Vrstvení apelativních složek jako přesvědčovací strategie v závěrečných oddílech českých a anglických kázání
Layering of Appellative Components as a Persuasive Strategy in Closing Passages of Czech and English Sermons
Languages of publication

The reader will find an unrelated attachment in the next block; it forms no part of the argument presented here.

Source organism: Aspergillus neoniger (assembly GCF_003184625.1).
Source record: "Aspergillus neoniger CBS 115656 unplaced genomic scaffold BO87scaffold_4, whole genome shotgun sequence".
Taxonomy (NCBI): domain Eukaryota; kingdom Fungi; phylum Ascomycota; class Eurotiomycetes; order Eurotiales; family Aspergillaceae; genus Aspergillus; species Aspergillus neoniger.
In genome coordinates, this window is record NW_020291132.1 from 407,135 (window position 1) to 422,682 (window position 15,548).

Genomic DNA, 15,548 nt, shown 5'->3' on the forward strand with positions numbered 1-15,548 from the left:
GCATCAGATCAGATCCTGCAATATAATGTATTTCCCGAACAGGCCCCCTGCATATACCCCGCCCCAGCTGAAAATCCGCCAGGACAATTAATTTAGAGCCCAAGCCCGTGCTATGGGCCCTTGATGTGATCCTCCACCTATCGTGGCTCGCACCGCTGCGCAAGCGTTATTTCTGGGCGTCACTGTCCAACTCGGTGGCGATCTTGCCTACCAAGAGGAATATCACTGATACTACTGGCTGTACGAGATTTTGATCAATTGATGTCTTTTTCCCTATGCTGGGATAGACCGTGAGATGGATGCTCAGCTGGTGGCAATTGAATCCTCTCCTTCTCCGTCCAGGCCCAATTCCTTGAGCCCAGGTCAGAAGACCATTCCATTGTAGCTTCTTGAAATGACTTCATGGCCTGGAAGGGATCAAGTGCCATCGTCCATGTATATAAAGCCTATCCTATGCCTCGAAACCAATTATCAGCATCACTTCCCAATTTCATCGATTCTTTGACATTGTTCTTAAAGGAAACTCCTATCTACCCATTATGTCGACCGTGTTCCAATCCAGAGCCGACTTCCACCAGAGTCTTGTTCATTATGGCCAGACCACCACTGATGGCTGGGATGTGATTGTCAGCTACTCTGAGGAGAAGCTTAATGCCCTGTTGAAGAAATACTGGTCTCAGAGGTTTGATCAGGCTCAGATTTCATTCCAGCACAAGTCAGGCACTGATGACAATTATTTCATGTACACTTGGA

While persuasion seems to be present virtually in all texts across cultures, times and registers, in many ways it is primarily religious discourse that adopts persuasion as one of its key instruments to convince the audience of the veracity of the doctrine it presents. The present paper explores Czech and English scripted sermons, particularly their closing passages, in respect of the persuasive strategies employed. The main emphasis is placed on how preachers combine the three components of Aristotelian appeal and how such layering may enhance persuasion. The corpus-based analysis shows that the sophisticated structure of the closing passages of the sermons is capable of creating the desired persuasive effect, presenting the doctrine (logos), building the preacher’s credibility and authority (ethos) as well as evoking emotions (pathos). Such an intricate interplay of the Aristotelian components thus leads the audience to the desired understanding and to a more effective reception of the truth presented, and, ultimately, to persuasion. It follows that unlike the rather rigid persuasive structure of Czech sermon closings (viz. L-E-P), English closing passages exhibit a much greater diversity.
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